Going with the Flow

An analysis of polar bear genes corroborates the mammals’ recent migration to icier climes.

Jan 7, 2015
Jenny Rood

WIKIMEDIA, ARTURO DE FRIAS MARQUESTo keep ahead of melting ice, polar bears have begun migrating to the Canadian Archipelago, researchers reiterated in a PLOS ONE study published this week (January 6). An international team analyzed genetic material from nearly 2,800 polar bears, finding four broad groupings of animals from different geographic locations around the Arctic. Using these samples, collected from the 1980s to 2008, scientists were able to trace the polar bears’ gene flow—the geographic movement of genetic markers across several generations.

The DNA told a striking tale: in the last one to three generations, polar bears from the Southern Canada and Eastern Polar Basin (northern Russia and Scandinavia) have moved toward the icier Canadian Archipelago. “The polar bear’s recent directional gene flow northward is something new,” study coauthor Elizabeth Peacock of the US Geological Survey said in a statement.  “In our analyses that focused on more historic gene flow, we did not detect movement in this direction.”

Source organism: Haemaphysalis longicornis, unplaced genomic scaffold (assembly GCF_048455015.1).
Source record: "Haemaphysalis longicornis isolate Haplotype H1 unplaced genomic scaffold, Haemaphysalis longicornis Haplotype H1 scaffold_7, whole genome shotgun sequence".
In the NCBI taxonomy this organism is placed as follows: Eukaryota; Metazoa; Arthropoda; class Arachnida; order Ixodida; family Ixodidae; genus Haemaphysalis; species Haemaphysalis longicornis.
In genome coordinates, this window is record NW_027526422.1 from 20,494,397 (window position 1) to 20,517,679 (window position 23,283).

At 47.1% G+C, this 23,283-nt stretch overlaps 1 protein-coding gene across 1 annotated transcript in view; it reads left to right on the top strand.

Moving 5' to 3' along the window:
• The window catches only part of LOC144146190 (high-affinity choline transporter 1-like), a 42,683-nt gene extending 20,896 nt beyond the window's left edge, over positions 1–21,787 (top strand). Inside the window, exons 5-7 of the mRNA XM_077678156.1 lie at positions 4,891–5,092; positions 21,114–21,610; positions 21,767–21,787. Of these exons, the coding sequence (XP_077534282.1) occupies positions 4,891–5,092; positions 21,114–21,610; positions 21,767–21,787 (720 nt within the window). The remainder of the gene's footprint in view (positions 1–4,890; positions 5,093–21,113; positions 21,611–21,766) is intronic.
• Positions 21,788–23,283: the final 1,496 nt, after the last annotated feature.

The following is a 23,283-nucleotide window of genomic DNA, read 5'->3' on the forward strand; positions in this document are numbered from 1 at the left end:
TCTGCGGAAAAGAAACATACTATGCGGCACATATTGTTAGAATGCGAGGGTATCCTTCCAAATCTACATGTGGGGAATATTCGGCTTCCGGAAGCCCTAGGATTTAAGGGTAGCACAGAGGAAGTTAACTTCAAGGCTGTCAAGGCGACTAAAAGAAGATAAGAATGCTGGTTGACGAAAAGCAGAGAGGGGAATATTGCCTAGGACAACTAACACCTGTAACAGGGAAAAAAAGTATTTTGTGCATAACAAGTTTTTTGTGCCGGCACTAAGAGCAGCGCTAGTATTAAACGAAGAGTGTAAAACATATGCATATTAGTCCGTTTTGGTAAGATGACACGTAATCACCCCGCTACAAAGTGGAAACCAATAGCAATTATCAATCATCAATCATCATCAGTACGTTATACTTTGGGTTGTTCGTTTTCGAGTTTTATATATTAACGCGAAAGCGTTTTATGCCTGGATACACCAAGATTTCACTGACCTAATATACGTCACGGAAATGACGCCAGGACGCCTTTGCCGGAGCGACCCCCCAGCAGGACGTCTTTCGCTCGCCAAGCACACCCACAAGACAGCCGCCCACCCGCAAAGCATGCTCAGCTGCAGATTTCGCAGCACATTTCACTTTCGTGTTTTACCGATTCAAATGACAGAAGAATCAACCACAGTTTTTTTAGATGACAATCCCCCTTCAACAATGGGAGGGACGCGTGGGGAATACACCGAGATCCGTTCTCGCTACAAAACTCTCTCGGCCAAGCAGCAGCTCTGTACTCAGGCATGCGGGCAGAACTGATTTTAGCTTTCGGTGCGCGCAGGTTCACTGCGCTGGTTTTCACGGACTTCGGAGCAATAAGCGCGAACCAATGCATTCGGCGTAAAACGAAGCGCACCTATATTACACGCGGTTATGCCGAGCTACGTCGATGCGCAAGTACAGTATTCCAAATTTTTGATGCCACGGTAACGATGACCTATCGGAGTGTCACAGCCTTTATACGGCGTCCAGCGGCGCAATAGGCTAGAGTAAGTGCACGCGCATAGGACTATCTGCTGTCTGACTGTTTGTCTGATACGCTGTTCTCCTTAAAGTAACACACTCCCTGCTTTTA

The genetic analysis provided a broader picture of polar bear movement than previously available via satellite collar studies, which can only track female polar bears because male bears’ necks are wider than their heads. The authors expressed hope that their new data will inform both conservation efforts and future genetic studies as polar bears adapt to a warming environment. “Given that Arctic habitats are changing rapidly, our analyses provide evidence of potential future diversity for polar bears,” Peacock and her colleagues wrote in their paper.